Which Joe gave his name to ‘sloppy joes’? We look at five interesting sandwiches and their lexical origins.
Warm slightly:‘an electric heater took the chill off the house’
- ‘With a fondue I can dip my meat in for a couple of seconds to take the chill off, while my guests reduce it to a little wizened lump of charcoal, but as long as all parties are happy, who cares.’
- ‘It's a great pudding for a family lunch, but remember to take it out of the fridge a little early to take the chill off it.’
- ‘Like white, it was an easy option - you could paint the whole house in it - and its creamy warmth took the chill off rooms.’
- ‘It's a suitably rustic setting, with exposed stone and a roaring fireplace that takes the chill off a cold winter's night.’
- ‘Adding a heat lamp to a bathroom to take the chill off on cold mornings.’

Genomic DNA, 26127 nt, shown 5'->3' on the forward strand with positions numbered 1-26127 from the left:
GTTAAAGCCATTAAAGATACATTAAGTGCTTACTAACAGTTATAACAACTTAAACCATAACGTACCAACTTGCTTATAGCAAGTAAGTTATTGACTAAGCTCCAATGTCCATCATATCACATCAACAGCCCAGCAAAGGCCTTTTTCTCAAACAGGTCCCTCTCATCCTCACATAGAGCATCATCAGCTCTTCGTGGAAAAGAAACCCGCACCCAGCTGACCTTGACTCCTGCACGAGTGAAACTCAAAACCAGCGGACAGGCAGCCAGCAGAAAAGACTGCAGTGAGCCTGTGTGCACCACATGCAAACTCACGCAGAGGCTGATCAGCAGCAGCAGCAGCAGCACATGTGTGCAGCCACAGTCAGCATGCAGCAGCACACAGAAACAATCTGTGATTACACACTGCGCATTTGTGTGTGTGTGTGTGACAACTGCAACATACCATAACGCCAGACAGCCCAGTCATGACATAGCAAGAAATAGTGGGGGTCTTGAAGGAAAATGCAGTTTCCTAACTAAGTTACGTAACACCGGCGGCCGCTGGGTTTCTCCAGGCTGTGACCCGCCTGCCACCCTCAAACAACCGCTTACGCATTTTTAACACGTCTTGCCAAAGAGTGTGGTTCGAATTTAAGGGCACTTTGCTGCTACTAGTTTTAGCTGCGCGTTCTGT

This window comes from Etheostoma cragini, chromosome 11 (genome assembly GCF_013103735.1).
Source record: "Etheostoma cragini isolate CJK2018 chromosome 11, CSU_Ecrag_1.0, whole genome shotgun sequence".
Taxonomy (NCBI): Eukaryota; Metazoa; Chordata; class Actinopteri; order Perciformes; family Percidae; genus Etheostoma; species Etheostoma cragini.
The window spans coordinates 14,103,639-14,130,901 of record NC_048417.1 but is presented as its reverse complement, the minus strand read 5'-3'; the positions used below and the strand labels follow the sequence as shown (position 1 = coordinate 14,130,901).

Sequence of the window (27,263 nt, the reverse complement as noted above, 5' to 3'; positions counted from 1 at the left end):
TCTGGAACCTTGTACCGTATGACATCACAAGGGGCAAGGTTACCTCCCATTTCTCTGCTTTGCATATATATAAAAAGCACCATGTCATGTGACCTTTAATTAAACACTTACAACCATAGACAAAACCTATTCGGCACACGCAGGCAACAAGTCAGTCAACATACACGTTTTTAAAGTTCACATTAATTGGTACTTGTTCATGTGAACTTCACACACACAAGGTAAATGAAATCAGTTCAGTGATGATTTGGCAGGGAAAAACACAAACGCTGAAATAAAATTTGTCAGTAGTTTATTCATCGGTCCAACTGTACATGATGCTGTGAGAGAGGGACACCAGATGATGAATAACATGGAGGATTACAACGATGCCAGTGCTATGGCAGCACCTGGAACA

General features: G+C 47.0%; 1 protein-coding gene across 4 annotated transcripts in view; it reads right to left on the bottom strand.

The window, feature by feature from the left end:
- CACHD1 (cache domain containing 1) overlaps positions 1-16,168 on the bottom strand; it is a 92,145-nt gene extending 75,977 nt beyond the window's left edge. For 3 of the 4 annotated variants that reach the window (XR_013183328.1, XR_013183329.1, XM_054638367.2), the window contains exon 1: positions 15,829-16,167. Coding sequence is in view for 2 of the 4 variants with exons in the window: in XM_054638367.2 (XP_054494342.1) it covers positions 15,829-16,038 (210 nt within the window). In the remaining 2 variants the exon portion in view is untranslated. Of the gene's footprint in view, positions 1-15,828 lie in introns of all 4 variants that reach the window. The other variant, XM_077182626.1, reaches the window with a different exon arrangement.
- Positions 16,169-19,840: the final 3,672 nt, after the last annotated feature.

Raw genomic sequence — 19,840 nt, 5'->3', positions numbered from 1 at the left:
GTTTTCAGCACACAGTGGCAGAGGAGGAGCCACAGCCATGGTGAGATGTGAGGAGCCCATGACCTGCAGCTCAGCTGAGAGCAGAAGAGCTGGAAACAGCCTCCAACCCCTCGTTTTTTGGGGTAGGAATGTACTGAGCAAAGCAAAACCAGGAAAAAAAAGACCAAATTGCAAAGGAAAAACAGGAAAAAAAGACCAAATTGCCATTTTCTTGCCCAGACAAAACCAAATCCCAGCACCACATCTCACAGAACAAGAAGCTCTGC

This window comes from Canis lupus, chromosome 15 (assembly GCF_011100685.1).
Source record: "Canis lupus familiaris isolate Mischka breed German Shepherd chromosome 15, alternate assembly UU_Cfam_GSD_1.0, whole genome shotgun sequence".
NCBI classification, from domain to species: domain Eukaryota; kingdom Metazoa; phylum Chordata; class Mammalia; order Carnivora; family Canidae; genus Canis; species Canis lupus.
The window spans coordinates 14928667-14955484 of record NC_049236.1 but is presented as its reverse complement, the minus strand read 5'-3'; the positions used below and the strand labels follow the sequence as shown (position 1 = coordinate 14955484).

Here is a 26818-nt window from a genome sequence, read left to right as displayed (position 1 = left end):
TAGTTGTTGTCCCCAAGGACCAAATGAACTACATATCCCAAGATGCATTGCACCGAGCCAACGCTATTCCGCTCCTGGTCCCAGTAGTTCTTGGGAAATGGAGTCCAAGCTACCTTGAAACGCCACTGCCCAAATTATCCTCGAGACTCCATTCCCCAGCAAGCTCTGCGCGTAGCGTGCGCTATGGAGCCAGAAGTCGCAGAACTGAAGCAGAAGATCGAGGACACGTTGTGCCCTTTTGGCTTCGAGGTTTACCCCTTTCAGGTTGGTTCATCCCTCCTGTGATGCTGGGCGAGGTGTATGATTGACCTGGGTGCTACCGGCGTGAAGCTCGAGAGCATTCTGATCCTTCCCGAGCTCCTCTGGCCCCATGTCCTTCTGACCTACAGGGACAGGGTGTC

- ‘Bahzell had the second watch, and when Tothas turned in at last, it was to find the hradani had gotten up early and tucked a heated stone into his blankets to take the chill off them.’
- ‘We can endure in our churches enough warmth to take the chill off, but more than this is offensive.’
- ‘A few years ago LaMarche and his partner, Josee Savard, purchased large gas heaters to take the chill off on bad days.’
- ‘Eating something warm took the chill off 29%, while 18% cuddled up under the duvet to watch TV.’
- ‘So I turned the volume down and turned on the little heater to take the chill off & hit the snooze button for 10 minutes.’
- ‘Electric heating will take the chill off a room and is ideal under a limestone or tiled bathroom floor.’
- ‘The effect of the hot tea bag, and still-warm mug, is to take the chill off the milk - and impregnate it with a mild tea flavour.’
- ‘So I slipped it in the microwave to take the chill off it, waited for a couple of minutes and put it down for Harry to enjoy.’
We take a look at several popular, though confusing, punctuation marks.
From Afghanistan to Zimbabwe, discover surprising and intriguing language facts from around the globe.
The definitions of ‘buddy’ and ‘bro’ in the OED have recently been revised. We explore their history and increase in popularity.